Non dating

When a couple do not share the same faith and same religious commitment, then when the going gets tough, where do they go for help?

The Orthodox Church allows marriages between Orthodox Christians and other Christians (not non-Christians).

In the best cases, the people involved had veto power; that is, neither one had to accept the match. We vainly imagine this power of choice is the same as freedom, but if we have no basis on which to choose other than our subjective urges, transient likes and dislikes, and fantasies based on movies, novels and occasional glimpses at internet pornography, then choice is not freedom but bondage: bondage to the ideals of a sick culture and the passions of a fallen mind.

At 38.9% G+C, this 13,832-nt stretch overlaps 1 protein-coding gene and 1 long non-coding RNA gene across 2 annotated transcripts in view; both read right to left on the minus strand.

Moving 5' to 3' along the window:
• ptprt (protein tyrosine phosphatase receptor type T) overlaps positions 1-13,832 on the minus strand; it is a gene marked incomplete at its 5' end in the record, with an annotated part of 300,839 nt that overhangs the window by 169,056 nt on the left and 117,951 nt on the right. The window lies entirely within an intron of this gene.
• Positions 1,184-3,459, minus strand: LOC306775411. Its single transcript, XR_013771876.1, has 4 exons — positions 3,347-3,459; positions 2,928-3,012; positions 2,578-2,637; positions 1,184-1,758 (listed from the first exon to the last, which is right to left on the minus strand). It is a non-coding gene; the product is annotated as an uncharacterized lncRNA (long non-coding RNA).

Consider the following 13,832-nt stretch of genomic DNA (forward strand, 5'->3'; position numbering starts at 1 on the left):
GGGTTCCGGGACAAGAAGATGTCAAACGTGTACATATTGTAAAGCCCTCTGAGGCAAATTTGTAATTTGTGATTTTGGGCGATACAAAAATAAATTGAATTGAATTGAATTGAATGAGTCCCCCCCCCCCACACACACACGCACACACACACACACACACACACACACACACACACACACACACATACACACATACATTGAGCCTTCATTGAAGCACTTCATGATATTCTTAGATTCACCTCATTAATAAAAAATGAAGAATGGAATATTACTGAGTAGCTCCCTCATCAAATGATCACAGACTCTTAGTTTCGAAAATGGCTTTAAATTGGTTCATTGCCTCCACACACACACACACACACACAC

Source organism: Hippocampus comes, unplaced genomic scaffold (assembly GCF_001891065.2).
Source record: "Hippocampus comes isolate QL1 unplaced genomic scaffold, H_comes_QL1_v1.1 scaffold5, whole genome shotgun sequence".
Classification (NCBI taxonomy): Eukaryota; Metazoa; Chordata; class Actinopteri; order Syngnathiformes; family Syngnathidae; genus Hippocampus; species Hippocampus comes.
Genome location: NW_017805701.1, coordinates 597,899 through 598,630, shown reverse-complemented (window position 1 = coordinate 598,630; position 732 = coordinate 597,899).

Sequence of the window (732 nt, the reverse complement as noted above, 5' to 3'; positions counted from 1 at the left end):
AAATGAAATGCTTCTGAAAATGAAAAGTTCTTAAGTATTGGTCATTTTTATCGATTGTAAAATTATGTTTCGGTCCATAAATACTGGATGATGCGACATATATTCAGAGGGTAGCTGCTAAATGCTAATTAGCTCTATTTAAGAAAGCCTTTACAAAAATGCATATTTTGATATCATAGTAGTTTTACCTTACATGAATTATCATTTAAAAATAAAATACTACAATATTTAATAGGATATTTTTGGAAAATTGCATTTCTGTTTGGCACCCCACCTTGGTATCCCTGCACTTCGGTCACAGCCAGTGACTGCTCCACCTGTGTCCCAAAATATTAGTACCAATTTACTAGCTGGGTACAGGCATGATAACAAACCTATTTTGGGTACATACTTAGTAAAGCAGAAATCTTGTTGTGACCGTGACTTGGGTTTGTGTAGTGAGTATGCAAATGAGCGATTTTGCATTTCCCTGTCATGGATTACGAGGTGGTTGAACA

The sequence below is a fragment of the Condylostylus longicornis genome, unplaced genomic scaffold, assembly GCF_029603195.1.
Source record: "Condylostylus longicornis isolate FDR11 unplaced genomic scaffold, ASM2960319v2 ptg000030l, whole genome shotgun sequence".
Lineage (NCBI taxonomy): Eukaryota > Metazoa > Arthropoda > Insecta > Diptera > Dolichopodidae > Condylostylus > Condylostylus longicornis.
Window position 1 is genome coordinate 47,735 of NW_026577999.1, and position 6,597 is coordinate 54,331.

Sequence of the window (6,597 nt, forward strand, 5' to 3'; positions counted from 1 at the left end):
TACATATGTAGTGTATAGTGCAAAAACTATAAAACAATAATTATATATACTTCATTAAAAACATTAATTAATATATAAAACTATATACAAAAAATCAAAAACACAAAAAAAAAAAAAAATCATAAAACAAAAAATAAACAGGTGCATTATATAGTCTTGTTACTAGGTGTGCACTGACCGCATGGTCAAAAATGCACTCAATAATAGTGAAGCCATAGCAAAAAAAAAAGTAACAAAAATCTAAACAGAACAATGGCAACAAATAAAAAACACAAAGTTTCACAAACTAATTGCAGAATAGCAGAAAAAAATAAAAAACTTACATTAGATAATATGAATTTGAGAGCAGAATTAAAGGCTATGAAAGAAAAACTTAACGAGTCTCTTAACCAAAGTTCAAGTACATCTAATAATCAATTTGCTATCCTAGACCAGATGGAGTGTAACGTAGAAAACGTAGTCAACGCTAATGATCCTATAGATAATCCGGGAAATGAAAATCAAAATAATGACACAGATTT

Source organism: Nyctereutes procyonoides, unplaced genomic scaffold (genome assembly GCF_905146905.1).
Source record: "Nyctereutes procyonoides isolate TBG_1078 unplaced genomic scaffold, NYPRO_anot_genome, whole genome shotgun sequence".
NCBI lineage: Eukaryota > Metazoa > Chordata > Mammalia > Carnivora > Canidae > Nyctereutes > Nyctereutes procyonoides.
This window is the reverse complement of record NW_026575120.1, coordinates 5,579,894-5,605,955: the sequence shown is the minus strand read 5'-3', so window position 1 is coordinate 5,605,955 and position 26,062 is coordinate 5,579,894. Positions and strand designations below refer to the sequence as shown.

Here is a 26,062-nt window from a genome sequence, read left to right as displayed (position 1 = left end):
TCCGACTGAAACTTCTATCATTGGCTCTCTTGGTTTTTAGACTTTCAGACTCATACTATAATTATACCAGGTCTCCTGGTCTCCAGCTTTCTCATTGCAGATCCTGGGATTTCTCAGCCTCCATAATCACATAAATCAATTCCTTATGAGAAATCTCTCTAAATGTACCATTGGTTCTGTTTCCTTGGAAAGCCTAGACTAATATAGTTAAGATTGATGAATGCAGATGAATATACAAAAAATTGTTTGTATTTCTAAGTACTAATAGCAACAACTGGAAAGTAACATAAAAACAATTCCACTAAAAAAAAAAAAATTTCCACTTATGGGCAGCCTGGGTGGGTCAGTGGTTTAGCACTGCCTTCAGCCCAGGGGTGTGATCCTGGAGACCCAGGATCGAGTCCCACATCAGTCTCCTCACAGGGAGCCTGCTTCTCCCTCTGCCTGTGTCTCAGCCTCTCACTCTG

Unfortunately, our culture has taught us that sexual attraction is key to finding a suitable life partner; in fact for much of our culture, good sex is the highest form of transcendence conceivable.

Single Orthodox Christians have no easy road before them, especially if they suspect that they will be married some day.

For most of history and in a large but shrinking portion of the Orthodox world today, single people did not have to worry about who they would marry: someone else chose for them. We cannot imagine not choosing our own hair style, clothing and career path; much less not choosing our own spouse.

Sex, even “great” sex, is a normal part of life for married Christians; but, and here is the irony for our culture, great sex is the byproduct of Christ-like loving and giving in the context of a life-long relationship.

Feeling sexually attracted to someone you hardly know is certainly no way to determine if someone will make a good wife or husband.

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